During the uncertain interval that followed Romania's peace with Germany, the former PND militants reactivated their party cells. Putting out Unirea newspaper, styled PND mouthpiece, Cuza and Codreanu announced that the party had merged into the anti-PNL coalition called People's League (later "People's Party", or PP), which was headed by General Alexandru Averescu. Their move was rejected by Iorga, who called it an "usurpation" by "ambitious and weary men."[32] Both Iorga and Cuza participated in the June 1918 election, won by the Conservatives under Alexandru Marghiloman.[36]

The armistice in the West overturned the country's fortunes, reopening the possibility of creating "Greater Romania", and thus raising Iorga's popularity. The Unirea group capitalized on this, leaving Averescu's party, and rejoining the PND, which had been formally reactivated on November 26, 1918.[37] Before going back to its original name, it briefly existed as the "Union of National Democracy".[38] It circulated a radical program, promising land reform through expropriation, but also attracted into its ranks defeated "Germanophiles" such as Costică Negruzzi.[39] The reconciliation with Unirea was marred in ambiguity, as Cuza continued to support Averescu from inside the party; Iorga, meanwhile, regarded the PP as a congregation of "upstarts", and precluded any collaboration with Averescu.[37] The reformed party also attracted into its ranks new cadres from other backgrounds, including Gheorghe Tașcă, the economist and former Conservative.[40]

The PND remained divided on issues pertaining to antisemitism. In April 1919, the Assembly voted on Jewish emancipation: Iorga, taking a pragmatic approach, voted in favor, while Cuza and Codreanu were the only two parliamentarians to vote against.[41] In parallel, both Cuza and Iorga drifted toward regionalism, joining the ranks of a pressure group called Brotherhood of Unified Moldavia, which reunited them with leftists such as Paul Bujor.[42] The PND, however, was opposed to more radical decentralizing tendencies, and especially to corporate rights for the ethnic and religious minorities: in June, Iorga polemicized over the issue with Bukovina regionalists Iancu Flondor and Mayer Ebner.[43] The restored PND contested the November elections, carried by universal male suffrage, and the first ones involving the whole of Greater Romania. Its logo showing two hands shaking,[44] it had as its regional ally the Bessarabian Peasants' Party (PȚB), on whose lists Iorga ran and won an Assembly seat at Orhei.[45] The PND emerged as the fifth largest in Parliament, winning 27 seats in the Assembly of Deputies and nine in Senate; the PȚB had an additional 72 deputies.[46] The growth was marginal, as the PND only convinced 5.7% of the Greater Romanian electorate.[41] Iorga became a staunch critic of the electoral mores cultivated by the PNL and the PP, alleging voter intimidation and supposed communist infiltration.[47]

The PND and the PȚB became parliamentary supporters of the Romanian National Party (PNR) cabinet, presided upon by the Transylvanian conservative Alexandru Vaida-Voevod. This was a moment of triumph for the anti-system and anti-PNL parties.[48] Their multicolored coalition, called Parliamentary Bloc, also included the Peasants' Party (PȚ), the Democratic Union Party, and remnants of the Labor Party. The PP was also co-opted until Iorga, designated Assembly President, issued a verbal attack against Averescu. The latter resigned from the Interior Ministry. The PND again split into two factions, Iorga having omitted to present Cuza as a PND candidate for Averescu's post.[49] At that junction, Iorga and his supporters pushed for Kogălniceanu to take over as Prime Minister, though the latter was under investigation for embezzlement.[50]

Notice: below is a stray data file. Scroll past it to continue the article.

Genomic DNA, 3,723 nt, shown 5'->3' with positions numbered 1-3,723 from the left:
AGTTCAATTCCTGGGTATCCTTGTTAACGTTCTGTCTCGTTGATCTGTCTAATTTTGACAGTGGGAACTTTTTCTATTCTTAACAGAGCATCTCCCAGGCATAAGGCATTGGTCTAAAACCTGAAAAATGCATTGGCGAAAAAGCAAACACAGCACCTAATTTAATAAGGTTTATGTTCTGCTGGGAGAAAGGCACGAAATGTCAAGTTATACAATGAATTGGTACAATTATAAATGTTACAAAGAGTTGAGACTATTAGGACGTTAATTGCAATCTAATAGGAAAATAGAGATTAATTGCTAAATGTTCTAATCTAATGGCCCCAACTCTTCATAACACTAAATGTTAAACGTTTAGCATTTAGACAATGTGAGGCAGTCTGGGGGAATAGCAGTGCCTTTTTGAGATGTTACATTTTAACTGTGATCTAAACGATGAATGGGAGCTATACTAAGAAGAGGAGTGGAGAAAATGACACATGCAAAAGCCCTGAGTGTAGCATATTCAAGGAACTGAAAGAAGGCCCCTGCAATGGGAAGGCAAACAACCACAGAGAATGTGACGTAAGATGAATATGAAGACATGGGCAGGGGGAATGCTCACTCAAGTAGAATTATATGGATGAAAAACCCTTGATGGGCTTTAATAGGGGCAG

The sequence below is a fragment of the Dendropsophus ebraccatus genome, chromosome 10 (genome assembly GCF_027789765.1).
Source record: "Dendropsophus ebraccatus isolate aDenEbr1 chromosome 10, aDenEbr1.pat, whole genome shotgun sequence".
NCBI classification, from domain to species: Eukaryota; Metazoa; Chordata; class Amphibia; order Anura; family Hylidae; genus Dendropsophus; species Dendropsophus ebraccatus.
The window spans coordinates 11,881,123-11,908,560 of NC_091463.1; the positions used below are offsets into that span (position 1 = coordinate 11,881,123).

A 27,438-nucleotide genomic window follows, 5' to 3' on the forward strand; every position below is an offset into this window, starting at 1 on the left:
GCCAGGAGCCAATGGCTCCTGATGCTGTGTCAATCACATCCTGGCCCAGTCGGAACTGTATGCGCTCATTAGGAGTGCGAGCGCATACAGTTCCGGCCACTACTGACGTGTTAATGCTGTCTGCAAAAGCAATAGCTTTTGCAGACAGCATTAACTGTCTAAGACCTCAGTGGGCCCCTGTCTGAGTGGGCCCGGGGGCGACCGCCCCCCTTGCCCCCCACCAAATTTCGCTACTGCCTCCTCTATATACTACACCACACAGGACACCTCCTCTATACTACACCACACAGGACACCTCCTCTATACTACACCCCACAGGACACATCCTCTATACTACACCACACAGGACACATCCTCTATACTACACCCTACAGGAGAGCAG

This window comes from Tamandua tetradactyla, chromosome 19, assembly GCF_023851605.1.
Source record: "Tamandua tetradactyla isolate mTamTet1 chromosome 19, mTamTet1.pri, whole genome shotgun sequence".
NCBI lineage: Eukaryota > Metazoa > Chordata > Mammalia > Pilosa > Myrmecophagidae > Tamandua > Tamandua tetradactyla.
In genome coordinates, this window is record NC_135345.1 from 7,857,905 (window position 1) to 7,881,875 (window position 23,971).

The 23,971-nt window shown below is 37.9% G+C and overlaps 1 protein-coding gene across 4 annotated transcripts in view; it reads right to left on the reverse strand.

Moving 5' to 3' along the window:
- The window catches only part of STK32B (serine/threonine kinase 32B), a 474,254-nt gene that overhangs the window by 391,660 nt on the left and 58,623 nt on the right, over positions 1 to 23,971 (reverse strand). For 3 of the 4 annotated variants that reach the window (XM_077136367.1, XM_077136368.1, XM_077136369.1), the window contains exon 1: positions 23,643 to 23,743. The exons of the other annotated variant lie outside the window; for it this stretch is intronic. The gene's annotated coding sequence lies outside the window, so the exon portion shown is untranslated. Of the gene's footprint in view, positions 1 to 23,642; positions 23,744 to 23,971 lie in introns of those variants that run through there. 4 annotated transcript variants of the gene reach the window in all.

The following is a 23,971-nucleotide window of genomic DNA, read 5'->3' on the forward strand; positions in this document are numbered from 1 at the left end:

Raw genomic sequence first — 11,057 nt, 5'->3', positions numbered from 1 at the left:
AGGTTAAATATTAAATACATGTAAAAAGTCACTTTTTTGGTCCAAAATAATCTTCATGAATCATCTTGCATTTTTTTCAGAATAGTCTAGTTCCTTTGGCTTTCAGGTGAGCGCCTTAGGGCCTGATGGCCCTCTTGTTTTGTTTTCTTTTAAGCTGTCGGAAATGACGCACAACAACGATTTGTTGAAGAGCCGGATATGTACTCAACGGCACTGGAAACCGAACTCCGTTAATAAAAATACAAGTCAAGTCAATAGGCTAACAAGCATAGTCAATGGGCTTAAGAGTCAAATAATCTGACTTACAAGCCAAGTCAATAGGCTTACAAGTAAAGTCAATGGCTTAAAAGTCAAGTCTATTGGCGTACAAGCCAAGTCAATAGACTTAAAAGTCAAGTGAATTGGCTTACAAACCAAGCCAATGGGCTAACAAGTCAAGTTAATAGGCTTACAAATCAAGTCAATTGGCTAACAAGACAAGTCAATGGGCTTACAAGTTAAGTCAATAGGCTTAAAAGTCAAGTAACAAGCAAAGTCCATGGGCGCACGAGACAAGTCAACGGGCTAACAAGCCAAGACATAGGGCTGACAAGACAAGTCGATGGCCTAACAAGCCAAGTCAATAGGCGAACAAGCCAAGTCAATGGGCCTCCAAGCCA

FDNSEdit

Iorga witnessed the mounting tensions between King Ferdinand I and the Parliamentary Bloc, and, hoping to prevent Vaida's fall, presented Parliament with a land reform project.[51] On March 13, 1920, Ferdinand ordered Vaida to step down, and installed Averescu as his Prime Minister. Years later, the monarchist Iorga saw this exercise of kingly power as abusive, and a "crime of state".[52] The People's Party organized the elections in May, securing Cuza's support. On April 26, an emergency congress of the PND reconfirmed Iorga as the party president.[53] Cuza denounced Iorga as a sellout to "foreigners and alienated Romanians"; Iorga in turn denounced the breakaway leader as an irrational xenophobe and a "man of the past".[54] However, as historian Armin Heinen observes, Cuza was also toning down his antisemitic discourse, since, in 1920, the idea of Jewish emancipation was "all too enshrined". Instead, his faction took up "radical slogans against the left, including threats of violence".[55]

The Iorga faction, allied with the PȚ into a Federation of National Social Democracy (FDNS), used as its symbol the sickle.[56] Iorga's party won 10 seats in the Assembly and two in the Senate, whilst the Cuza group, or "Nationalist-Democratic Christian Party" (PNDC),[57] won only two Assembly seats.[58] Iorga took the deputy seat in Covurlui. He had also been proposed for an eligible position in Transylvania, but was quietly rejected by the PNR.[51]

The FDNS supported the Democratic Bloc, an anti-PNL and anti-Averescu alliance formed around Vaida-Voevod. Like Vaida, Iorga supported reconciliation with the wartime enemies, as demanded by the Supreme War Council, and the integration of ethnic minorities into Greater Romania. He engaged in heated debates with Cuza over the matter.[59] During the Democratic Bloc episode, Iorga displayed fondness toward left-wing politicians, and promoted to ministerial office the Laborite Nicolae L. Lupu.[60] Viewing the Socialist deputies with amused sympathy, he later criticized the PNL's heavy-handed repression of the new Romanian Communist Party (see Dealul Spirii Trial).[61]